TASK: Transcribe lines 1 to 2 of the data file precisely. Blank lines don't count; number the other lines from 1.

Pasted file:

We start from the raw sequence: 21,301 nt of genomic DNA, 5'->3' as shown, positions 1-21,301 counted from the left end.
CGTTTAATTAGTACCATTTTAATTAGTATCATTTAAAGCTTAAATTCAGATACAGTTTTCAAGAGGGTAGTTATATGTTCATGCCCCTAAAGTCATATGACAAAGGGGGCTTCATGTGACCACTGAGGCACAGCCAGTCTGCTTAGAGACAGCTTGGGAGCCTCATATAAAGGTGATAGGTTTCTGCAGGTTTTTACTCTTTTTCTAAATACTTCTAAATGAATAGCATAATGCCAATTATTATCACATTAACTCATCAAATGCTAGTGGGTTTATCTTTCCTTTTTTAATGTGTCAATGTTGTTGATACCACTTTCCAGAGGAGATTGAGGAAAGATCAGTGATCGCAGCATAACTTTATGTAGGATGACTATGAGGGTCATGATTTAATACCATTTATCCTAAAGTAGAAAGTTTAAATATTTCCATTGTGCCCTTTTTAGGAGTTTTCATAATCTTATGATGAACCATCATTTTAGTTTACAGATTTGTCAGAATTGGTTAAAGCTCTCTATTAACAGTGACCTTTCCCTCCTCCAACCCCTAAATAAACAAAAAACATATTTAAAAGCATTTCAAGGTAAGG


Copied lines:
We start from the raw sequence: 21,301 nt of genomic DNA, 5'->3' as shown, positions 1-21,301 counted from the left end.
CGTTTAATTAGTACCATTTTAATTAGTATCATTTAAAGCTTAAATTCAGATACAGTTTTCAAGAGGGTAGTTATATGTTCATGCCCCTAAAGTCATATGACAAAGGGGGCTTCATGTGACCACTGAGGCACAGCCAGTCTGCTTAGAGACAGCTTGGGAGCCTCATATAAAGGTGATAGGTTTCTGCAGGTTTTTACTCTTTTTCTAAATACTTCTAAATGAATAGCATAATGCCAATTATTATCACATTAACTCATCAAATGCTAGTGGGTTTATCTTTCCTTTTTTAATGTGTCAATGTTGTTGATACCACTTTCCAGAGGAGATTGAGGAAAGATCAGTGATCGCAGCATAACTTTATGTAGGATGACTATGAGGGTCATGATTTAATACCATTTATCCTAAAGTAGAAAGTTTAAATATTTCCATTGTGCCCTTTTTAGGAGTTTTCATAATCTTATGATGAACCATCATTTTAGTTTACAGATTTGTCAGAATTGGTTAAAGCTCTCTATTAACAGTGACCTTTCCCTCCTCCAACCCCTAAATAAACAAAAAACATATTTAAAAGCATTTCAAGGTAAGG